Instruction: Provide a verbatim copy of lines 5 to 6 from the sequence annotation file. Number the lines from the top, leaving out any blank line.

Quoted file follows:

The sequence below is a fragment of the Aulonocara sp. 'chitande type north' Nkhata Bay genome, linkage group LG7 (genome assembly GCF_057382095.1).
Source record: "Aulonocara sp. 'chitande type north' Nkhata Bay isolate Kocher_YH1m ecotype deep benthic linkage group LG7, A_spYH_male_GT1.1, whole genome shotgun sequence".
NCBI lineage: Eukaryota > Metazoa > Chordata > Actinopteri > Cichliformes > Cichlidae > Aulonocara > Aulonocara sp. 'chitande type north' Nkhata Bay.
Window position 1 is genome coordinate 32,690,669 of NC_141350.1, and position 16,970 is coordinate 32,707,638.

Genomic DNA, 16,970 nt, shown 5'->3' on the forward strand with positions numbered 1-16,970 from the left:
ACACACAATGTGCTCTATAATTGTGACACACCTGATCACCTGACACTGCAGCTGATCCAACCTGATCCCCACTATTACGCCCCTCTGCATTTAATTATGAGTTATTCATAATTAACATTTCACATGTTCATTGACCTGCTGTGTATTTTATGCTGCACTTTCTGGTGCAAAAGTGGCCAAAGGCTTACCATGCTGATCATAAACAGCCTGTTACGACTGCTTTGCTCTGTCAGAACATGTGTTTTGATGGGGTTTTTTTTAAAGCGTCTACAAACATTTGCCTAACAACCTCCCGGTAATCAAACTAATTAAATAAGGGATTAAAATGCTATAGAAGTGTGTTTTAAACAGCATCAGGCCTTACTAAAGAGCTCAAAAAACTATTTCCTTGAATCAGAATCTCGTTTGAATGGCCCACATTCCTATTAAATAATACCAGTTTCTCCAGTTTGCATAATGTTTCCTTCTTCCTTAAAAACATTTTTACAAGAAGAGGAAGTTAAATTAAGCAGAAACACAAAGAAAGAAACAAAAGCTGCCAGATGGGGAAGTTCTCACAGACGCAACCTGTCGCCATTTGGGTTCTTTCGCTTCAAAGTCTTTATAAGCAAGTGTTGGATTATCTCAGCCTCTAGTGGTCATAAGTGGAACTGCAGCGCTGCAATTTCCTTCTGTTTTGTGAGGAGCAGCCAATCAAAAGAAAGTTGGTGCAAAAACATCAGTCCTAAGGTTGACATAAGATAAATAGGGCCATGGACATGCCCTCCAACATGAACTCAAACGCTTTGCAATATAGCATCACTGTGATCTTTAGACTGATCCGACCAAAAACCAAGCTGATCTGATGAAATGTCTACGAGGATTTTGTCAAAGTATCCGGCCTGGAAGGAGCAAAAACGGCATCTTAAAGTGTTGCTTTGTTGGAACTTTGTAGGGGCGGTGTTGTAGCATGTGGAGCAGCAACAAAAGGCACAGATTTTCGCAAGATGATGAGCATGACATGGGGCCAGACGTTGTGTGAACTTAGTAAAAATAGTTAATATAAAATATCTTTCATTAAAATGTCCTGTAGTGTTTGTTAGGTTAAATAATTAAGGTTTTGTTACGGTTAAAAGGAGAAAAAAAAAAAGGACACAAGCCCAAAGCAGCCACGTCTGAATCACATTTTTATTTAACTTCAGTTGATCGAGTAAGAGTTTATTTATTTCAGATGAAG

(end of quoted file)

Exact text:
Genomic DNA, 16,970 nt, shown 5'->3' on the forward strand with positions numbered 1-16,970 from the left:
ACACACAATGTGCTCTATAATTGTGACACACCTGATCACCTGACACTGCAGCTGATCCAACCTGATCCCCACTATTACGCCCCTCTGCATTTAATTATGAGTTATTCATAATTAACATTTCACATGTTCATTGACCTGCTGTGTATTTTATGCTGCACTTTCTGGTGCAAAAGTGGCCAAAGGCTTACCATGCTGATCATAAACAGCCTGTTACGACTGCTTTGCTCTGTCAGAACATGTGTTTTGATGGGGTTTTTTTTAAAGCGTCTACAAACATTTGCCTAACAACCTCCCGGTAATCAAACTAATTAAATAAGGGATTAAAATGCTATAGAAGTGTGTTTTAAACAGCATCAGGCCTTACTAAAGAGCTCAAAAAACTATTTCCTTGAATCAGAATCTCGTTTGAATGGCCCACATTCCTATTAAATAATACCAGTTTCTCCAGTTTGCATAATGTTTCCTTCTTCCTTAAAAACATTTTTACAAGAAGAGGAAGTTAAATTAAGCAGAAACACAAAGAAAGAAACAAAAGCTGCCAGATGGGGAAGTTCTCACAGACGCAACCTGTCGCCATTTGGGTTCTTTCGCTTCAAAGTCTTTATAAGCAAGTGTTGGATTATCTCAGCCTCTAGTGGTCATAAGTGGAACTGCAGCGCTGCAATTTCCTTCTGTTTTGTGAGGAGCAGCCAATCAAAAGAAAGTTGGTGCAAAAACATCAGTCCTAAGGTTGACATAAGATAAATAGGGCCATGGACATGCCCTCCAACATGAACTCAAACGCTTTGCAATATAGCATCACTGTGATCTTTAGACTGATCCGACCAAAAACCAAGCTGATCTGATGAAATGTCTACGAGGATTTTGTCAAAGTATCCGGCCTGGAAGGAGCAAAAACGGCATCTTAAAGTGTTGCTTTGTTGGAACTTTGTAGGGGCGGTGTTGTAGCATGTGGAGCAGCAACAAAAGGCACAGATTTTCGCAAGATGATGAGCATGACATGGGGCCAGACGTTGTGTGAACTTAGTAAAAATAGTTAATATAAAATATCTTTCATTAAAATGTCCTGTAGTGTTTGTTAGGTTAAATAATTAAGGTTTTGTTACGGTTAAAAGGAGAAAAAAAAAAAGGACACAAGCCCAAAGCAGCCACGTCTGAATCACATTTTTATTTAACTTCAGTTGATCGAGTAAGAGTTTATTTATTTCAGATGAAG